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Long IslandEducation

LI school districts pitch budgets with billions at stake

Voters across Long Island go to the polls

Voters across Long Island go to the polls Tuesday, May 17, 2016, to approve or reject proposed budgets by the 124 districts in Nassau and Suffolk. Credit: Kings Park Central School District / Tim Eagen

School districts across Long Island hold votes Tuesday on more than $12.1 billion in proposed spending, with officials hoping to continue their eight-year success streak in winning overwhelming public approval.

Meanwhile, 384 candidates are seeking school-board seats across the region — 256 of them in contested elections.

Polls across Long Island generally open at 6 or 7 a.m. and close at 8 or 9 p.m., though districts on the East End tend to start their voting later and end earlier.

District budgets in Nassau and Suffolk counties have passed at a rate of better than 90 percent annually since 2008, as school officials curbed tax increases in response to an economic downturn and state caps on taxation.

Now, rates are down again. School administrators project that tax hikes for the 2016-17 school year will be at their lowest levels in more than 20 years — just 0.58 percent on average, or less than six-tenths of one percent.

Many districts, in addition, are applying an infusion of state financial aid to restoring or adding programs ranging from pre-engineering courses to varsity wrestling.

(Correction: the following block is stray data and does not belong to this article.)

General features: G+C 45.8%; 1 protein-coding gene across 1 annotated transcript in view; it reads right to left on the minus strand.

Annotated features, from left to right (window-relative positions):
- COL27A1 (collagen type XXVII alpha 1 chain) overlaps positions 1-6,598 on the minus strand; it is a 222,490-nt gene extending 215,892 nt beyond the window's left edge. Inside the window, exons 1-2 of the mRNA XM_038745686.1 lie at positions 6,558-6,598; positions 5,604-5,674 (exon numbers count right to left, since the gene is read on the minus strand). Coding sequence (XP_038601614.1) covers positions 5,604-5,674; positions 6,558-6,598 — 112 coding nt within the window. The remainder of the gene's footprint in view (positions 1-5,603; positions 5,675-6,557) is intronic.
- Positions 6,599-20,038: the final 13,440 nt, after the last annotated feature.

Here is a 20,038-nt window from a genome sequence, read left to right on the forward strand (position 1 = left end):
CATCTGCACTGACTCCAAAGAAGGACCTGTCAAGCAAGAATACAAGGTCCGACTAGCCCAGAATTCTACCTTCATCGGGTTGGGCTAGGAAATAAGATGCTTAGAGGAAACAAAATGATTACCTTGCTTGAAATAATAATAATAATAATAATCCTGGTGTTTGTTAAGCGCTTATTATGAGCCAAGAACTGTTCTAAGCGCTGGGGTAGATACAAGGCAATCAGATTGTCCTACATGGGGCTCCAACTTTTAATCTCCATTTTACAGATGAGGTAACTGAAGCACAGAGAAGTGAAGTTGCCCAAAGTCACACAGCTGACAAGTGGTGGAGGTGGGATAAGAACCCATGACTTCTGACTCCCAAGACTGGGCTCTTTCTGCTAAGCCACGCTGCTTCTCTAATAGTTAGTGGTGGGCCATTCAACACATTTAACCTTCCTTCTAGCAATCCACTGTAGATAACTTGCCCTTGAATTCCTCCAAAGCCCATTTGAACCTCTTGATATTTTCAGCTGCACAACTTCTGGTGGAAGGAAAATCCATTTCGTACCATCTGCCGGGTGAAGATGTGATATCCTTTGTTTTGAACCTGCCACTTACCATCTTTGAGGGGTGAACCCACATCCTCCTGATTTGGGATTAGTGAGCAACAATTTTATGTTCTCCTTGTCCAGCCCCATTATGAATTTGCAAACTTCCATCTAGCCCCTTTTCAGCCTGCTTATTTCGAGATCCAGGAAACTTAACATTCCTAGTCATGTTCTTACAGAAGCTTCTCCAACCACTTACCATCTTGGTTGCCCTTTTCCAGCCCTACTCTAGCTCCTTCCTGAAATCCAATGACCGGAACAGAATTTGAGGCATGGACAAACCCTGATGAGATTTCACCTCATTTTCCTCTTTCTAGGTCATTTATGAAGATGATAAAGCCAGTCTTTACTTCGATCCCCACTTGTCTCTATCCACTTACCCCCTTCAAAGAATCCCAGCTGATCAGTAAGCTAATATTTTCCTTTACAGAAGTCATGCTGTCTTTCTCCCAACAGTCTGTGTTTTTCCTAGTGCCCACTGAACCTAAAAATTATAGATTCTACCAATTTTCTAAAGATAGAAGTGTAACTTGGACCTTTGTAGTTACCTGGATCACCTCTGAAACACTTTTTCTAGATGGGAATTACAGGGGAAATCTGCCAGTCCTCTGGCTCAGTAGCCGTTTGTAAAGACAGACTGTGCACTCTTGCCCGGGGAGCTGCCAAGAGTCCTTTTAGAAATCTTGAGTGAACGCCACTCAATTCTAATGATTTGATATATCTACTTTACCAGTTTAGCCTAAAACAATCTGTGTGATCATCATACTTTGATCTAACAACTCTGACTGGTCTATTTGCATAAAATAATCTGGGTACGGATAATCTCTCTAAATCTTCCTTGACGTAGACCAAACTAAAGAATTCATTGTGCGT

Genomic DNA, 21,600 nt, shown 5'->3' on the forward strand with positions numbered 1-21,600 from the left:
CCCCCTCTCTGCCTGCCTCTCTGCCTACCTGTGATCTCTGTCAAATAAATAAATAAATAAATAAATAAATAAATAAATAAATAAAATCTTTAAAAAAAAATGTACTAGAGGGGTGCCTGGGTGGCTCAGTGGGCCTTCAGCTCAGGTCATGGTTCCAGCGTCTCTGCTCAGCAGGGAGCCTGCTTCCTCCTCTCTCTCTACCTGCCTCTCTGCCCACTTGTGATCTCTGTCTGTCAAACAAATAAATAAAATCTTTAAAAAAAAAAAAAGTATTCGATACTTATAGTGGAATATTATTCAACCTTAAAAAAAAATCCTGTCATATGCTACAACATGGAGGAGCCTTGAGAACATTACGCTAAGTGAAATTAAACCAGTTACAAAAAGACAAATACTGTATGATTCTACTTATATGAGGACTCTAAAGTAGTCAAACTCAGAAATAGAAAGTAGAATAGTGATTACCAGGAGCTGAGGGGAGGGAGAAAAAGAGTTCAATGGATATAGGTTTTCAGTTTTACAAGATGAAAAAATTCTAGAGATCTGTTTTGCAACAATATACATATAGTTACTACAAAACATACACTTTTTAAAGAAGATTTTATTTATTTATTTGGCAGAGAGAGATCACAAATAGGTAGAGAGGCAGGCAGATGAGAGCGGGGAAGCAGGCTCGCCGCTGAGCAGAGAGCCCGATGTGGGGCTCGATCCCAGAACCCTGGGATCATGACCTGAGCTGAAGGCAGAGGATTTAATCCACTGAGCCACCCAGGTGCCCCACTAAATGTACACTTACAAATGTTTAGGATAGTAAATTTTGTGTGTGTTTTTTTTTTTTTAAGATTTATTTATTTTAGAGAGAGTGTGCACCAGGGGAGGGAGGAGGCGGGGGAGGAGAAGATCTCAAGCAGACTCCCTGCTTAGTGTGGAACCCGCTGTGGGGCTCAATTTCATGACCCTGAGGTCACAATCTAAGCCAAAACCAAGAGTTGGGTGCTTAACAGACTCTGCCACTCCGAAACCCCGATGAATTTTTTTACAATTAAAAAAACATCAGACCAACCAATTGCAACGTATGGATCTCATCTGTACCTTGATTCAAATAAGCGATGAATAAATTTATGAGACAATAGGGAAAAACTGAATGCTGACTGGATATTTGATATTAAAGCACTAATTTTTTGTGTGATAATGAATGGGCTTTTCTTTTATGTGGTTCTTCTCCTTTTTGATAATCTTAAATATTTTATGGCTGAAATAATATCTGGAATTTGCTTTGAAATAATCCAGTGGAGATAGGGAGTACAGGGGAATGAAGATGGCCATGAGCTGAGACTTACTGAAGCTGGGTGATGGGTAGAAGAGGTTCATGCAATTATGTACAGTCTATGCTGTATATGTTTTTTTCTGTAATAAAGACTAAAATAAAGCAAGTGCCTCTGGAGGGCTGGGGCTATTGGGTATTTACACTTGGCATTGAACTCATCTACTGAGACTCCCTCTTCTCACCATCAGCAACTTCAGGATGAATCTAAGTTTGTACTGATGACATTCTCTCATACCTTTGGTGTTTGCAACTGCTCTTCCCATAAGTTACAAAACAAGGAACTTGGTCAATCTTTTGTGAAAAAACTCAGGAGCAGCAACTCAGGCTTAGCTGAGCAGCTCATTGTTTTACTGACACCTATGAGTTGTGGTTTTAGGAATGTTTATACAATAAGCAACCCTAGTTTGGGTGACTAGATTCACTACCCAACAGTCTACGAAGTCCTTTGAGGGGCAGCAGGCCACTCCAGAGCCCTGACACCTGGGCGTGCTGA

“It’s a significantly better year for programs — financially, it’s a spectacular year,” said Anne Marie Marrone Caliendo, assistant superintendent for finance and facilities in the Half Hollow Hills district.

For next year, Half Hollow Hills proposes strengthening its school-security force and adding after-school clubs districtwide. The district, at the same time, will hold its increase in local tax collections to 0.18 percent.

Island Trees, meanwhile, is adding a college-level course in Advanced Placement Human Geography, along with technology programs and intramural sports.

“We’re starting to build back program after many years of reductions,” said Superintendent Charles Murphy.

Nine districts out of a total 124 in the region are challenging state tax-cap restrictions by seeking voter “supermajorities” of 60 percent needed for an override. Last year, two districts tried to override the state tax cap and one failed.

Those districts include the mid-sized systems of Elwood, Harborfields and Islip in western Suffolk. Even those districts are keeping their projected tax hikes under 2 percent — a figure generally associated with the state’s cap.

Under law, the state’s baseline cap on annual hikes in taxation is either 2 percent or the inflation rate, whichever is lower. Next year’s baseline is 0.12 percent — virtually, a zero increase.

“How can districts like Elwood contend with a tax levy cap of less than 1 percent when we have numerous mandated expenses that continue to escalate?” Andrew Kaplan, president of the local school board, asked in a recent letter to community residents.

On the other side, taxpayer groups across the region question why most districts should raise spending and taxes at all in a period when enrollments generally are declining.

Six smaller districts in Suffolk’s East End are seeking bigger tax increases — among them, 8.52 percent in Greenport, 5.92 percent in Shelter Island and 5.83 percent in East Quogue. Taxation in the area is relatively low, and districts there in years past have won override votes more frequently than systems to the west.

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